si en Europe chandelle est peu utilisé, au Québec, c’est un mot encore bien vivant, que l’on trouve tant dans l’étiquetage que dans les dictionnaires québécois comme synonyme de bougie. Ainsi, on ne saurait en déconseiller l’emploi1.

But strictly speaking bougies and chandelles are different objects, even if their purpose is the same. If you have, at home, or at the restaurant, a dîner aux chandelles you are not likely to have dinner lit by chandelles but by bougies.

Chandelles (candles) used to be made of tallow (suif in French) and sometimes (rarely) from wax. Tallow doesn't burn well and smells bad when hot. Candles made of wax became more widespread in France from the 14th century onwards because they started to import great quantities of wax from the town of Bougie (nowadays Béjaïa) in Algeria. And that's when the word bougie began to be used for wax candles in France.

In Britain wax also gradually replaced tallow in candle making but English didn't change the name as French did.

So strictly speaking chandelle is a tallow candle, and bougie is a (wax) candle.

Note that candle and chandelle both originate in the Latin candela.

1 if in Europe chandelle is little used, in Québec it is a word still very much alive that is found both in labelling and in Québec dictionaries as a synonym of bougie. Thus we do not discourage its use.

  • 3
    "Chandelle" sounds old-fashioned to my Belgian ears...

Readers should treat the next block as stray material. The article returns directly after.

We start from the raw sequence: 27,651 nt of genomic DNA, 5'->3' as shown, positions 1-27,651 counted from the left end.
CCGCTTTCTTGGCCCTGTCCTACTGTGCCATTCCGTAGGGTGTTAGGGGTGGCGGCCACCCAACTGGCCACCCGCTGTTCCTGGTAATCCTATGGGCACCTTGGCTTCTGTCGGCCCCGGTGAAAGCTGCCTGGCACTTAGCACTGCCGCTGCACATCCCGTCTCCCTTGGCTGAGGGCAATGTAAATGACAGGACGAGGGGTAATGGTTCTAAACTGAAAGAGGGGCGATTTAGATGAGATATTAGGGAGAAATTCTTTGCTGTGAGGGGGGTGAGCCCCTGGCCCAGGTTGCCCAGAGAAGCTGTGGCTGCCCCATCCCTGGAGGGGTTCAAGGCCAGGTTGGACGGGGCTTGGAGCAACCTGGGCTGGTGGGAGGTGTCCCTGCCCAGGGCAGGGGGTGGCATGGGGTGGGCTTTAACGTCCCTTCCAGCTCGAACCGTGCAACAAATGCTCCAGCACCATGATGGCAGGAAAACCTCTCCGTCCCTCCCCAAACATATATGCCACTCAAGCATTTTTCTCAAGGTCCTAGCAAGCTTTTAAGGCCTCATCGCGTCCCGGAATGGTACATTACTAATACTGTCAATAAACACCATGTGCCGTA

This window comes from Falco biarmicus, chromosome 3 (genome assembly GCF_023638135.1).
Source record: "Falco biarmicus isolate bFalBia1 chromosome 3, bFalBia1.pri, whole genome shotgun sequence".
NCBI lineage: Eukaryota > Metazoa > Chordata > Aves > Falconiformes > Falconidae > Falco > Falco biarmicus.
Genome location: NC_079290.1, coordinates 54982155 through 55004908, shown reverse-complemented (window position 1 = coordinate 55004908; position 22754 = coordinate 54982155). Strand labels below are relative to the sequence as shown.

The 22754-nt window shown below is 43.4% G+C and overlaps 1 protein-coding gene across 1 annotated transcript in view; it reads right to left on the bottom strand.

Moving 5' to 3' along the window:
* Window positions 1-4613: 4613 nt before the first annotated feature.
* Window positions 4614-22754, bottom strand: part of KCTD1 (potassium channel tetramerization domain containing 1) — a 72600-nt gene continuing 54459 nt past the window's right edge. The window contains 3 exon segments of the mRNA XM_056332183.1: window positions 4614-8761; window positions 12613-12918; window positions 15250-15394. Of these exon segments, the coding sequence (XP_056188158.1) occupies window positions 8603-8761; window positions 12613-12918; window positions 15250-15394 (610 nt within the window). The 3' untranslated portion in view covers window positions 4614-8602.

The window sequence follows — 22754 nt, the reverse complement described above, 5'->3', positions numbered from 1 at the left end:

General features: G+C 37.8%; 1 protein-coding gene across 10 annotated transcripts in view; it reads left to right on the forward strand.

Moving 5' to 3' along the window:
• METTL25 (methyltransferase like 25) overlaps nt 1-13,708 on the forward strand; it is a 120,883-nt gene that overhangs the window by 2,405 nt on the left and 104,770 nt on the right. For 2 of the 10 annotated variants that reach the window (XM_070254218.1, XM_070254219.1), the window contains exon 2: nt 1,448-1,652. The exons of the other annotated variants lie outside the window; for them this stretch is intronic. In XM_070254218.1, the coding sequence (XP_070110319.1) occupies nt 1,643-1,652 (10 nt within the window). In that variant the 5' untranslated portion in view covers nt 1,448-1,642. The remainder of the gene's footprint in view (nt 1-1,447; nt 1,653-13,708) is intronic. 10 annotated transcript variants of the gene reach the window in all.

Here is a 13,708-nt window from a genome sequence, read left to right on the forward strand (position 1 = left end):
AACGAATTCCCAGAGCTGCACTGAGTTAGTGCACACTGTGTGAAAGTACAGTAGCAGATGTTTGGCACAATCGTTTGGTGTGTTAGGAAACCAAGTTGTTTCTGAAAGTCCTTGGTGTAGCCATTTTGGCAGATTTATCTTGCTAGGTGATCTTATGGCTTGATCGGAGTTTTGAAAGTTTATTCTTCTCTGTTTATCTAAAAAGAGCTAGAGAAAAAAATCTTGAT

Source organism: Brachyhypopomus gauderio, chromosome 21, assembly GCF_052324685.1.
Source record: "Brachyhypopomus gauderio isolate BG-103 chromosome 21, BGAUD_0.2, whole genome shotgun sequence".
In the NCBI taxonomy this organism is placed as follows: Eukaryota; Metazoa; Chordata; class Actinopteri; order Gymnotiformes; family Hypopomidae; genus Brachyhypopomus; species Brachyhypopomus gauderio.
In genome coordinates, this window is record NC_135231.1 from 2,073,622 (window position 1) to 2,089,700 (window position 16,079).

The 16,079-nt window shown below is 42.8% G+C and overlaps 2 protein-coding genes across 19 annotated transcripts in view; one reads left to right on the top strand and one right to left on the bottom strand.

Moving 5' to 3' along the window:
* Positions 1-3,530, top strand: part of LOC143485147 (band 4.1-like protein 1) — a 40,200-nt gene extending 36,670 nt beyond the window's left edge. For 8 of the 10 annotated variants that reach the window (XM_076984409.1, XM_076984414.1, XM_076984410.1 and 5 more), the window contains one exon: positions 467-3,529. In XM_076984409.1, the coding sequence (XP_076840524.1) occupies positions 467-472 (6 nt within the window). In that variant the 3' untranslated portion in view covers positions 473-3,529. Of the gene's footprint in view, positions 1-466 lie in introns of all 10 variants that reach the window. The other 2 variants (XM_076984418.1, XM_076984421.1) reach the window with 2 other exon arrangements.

– Laurent S.
    Aug 1 at 16:43
  • 3
    @LaurentS. Not surprising, I don't expect lots of people use them nowadays - (sauf peut-être s'ils la brûlent par les deux bouts...) !
    – None
    Aug 1 at 16:46
  • 2
    ... ou qu'ils en voient 36.
    – Laurent S.
    Aug 1 at 18:29
  • 1
    Au Québec et au Canada on dit beaucoup plus « chandelle » que « bougie ». Le mot bougie est surtout employé dans « bougie d'allumage », dispositif qui sert à démarrer les moteurs de voitures.
    – gdupras
    Aug 1 at 18:56
  • 3
    @escarlateadamantine je pense que l'époque de la chanson renvoie bien à des chandelles (l'usage généralisé de la cire est quand même récent), de surcroît j'ai toujours entendu dire (du moins depuis que je suis adulte) que chandelle a encore un autre sens dans cette chanson « enfantine ».
    – None
    Aug 2 at 8:04

Other answer have already stated that those 2 are most of the time synonyms

I just want to add that in mechanics you can encounter a Bougie d'allumage which is a Spark plug. In that case you cannot use Chandelle instead of Bougie

  • Just what I was going to say!
    – Tim
    Aug 2 at 19:14
  • @Tim and CharybdeBE Cet usage du mot bougie a déjà été décrit hier par gdupras dans un commentaire et je l'ai repris dans ma réponse. En France, bougie et chandelle sont d'un certain point de vue synonymes mais à l'usage très rarement, voire jamais interchangeables.
    – jlliagre
    Aug 2 at 21:22
  • @jiliagre Désolé je ne l'ai pas vu avant de répondre
    – CharybdeBE
    Aug 3 at 7:05
  • Pas de problème !
    – jlliagre
    Aug 3 at 7:11

To the other answers I'll add that chandelle is the French word for a pop fly in baseball. You can't say bougie for that.